Sorry Geoffrey – the voice cannot be discounted so easily. His television commercial work has become legendary. The pitch, the diction, shading and richness of his voice, honed by thousands of hours of acting was excellent then and remained first class throughout that professional strand of his long career. Way back in 1984, the Audi car advertisement is something still associated with him.
‘A German lady who lived opposite,’ recalled Geoffrey, ‘said it was a pity that everyone talked about that commercial. “This is very silly,” she said, “because Geoffrey does not pronounce it correctly,” totally missing the point!’
Geoffrey’s theatrical career and television work continued apace during the 1960’s when he was wining parts in some of the legendary series of that decade: Police Surgeon; The Avengers; The Saint; Top Secret; Out Of The Unknown; Z-Cars; Paul Temple; Dr. Who: and many many more were collected along the way. However one series in particular had another significance for him.
It was a series for Granada called Family Solicitor, and it was , while staying in digs, he met the woman he was to fall in love with. Still a shy, quiet man, he pluck up the courage to propose to and marry Sally Green in 1963. That same autumn, they moved to Buckinghamshire, the county they have loved and lived in for over forty-three years.
Geoffrey continued to become more and more sought after for television work – his face now very recognizable, even if the name was still one yet to be more firmly established in people’s minds. His work in the 1970’s however, soon put that right. In 1971, John Osborne cast him in his play West Of Suez at The Royal Court Theatre and Lindsay Anderson grabbed him for a key role as the doctor in his hit film O Lucky Man (1973). But for Geoffrey, it was a telephone call to his Buckinghamshire home in 1974, that really confirmed he had arrived.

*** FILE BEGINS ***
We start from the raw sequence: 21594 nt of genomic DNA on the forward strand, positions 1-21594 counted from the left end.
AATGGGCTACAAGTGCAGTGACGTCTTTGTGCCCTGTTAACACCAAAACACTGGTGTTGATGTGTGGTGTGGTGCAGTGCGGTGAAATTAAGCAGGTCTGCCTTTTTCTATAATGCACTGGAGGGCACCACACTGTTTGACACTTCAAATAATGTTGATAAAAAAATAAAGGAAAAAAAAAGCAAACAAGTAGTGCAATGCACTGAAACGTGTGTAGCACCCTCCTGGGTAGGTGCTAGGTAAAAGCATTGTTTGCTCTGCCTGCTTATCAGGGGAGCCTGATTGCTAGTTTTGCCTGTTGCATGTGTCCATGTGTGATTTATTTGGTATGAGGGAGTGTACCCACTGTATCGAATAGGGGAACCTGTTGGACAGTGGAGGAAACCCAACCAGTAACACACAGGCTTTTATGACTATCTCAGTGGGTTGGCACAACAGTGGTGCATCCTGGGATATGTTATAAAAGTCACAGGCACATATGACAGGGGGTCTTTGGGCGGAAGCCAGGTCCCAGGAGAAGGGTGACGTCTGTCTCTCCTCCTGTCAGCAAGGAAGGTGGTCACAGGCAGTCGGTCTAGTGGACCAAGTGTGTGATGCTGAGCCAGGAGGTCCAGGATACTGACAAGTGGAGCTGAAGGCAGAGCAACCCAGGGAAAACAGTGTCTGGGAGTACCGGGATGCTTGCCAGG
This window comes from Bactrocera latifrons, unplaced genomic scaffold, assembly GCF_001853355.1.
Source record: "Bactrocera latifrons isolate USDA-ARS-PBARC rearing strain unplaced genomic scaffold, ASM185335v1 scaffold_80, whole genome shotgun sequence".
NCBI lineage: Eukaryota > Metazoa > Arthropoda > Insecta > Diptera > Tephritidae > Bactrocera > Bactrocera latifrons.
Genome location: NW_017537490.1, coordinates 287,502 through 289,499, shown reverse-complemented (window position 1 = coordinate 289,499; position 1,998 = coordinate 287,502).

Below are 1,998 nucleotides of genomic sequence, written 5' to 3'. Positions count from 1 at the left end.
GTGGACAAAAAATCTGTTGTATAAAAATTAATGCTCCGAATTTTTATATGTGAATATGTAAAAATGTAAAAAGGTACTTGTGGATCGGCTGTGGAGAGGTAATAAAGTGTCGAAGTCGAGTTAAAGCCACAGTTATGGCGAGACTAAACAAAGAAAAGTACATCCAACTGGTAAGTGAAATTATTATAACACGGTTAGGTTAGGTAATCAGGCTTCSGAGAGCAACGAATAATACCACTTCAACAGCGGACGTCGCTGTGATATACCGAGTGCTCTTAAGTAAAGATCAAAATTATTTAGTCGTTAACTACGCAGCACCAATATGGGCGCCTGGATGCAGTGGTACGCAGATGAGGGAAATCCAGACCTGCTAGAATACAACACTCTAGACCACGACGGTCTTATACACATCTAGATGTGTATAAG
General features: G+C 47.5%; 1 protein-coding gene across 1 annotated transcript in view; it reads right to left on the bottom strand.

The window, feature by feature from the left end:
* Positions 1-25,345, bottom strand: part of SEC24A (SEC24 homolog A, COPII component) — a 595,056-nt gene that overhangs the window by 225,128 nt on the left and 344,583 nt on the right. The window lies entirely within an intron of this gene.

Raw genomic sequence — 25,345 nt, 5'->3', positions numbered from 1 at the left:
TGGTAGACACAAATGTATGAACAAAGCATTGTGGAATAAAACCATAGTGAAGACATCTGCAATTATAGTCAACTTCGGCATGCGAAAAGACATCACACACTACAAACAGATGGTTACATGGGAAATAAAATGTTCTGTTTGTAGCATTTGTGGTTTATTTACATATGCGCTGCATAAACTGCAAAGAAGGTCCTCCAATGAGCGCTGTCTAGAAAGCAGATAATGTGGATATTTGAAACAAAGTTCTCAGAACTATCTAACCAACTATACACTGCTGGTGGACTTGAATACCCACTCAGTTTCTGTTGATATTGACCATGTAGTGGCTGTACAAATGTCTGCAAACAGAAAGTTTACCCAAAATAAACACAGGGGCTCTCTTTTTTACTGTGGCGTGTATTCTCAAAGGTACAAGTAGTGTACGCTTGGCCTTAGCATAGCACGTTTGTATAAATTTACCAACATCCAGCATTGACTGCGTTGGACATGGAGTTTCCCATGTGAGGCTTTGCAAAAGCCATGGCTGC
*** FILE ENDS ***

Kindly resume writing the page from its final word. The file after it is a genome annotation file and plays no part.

The call was from Sir Laurence Olivier who offered him a part in his National Theatre production of J.B. Priestly’s play Eden End. He did not audition him as he knew he wanted Geoffrey Palmer to play Priestly’s Geoffrey Farrant in this plot of family undercurrents, which he did to great acclaim. Other substantial parts with legendary actors were on the cards, so whatever else he went on to achieve he ended up not only working for Sir Laurence Olivier, but with, and for, Sir John Gielgud, Paul Scofield and Sir Ralph Richardson. ‘Not a bad bunch to work with, is it?’ he said to me.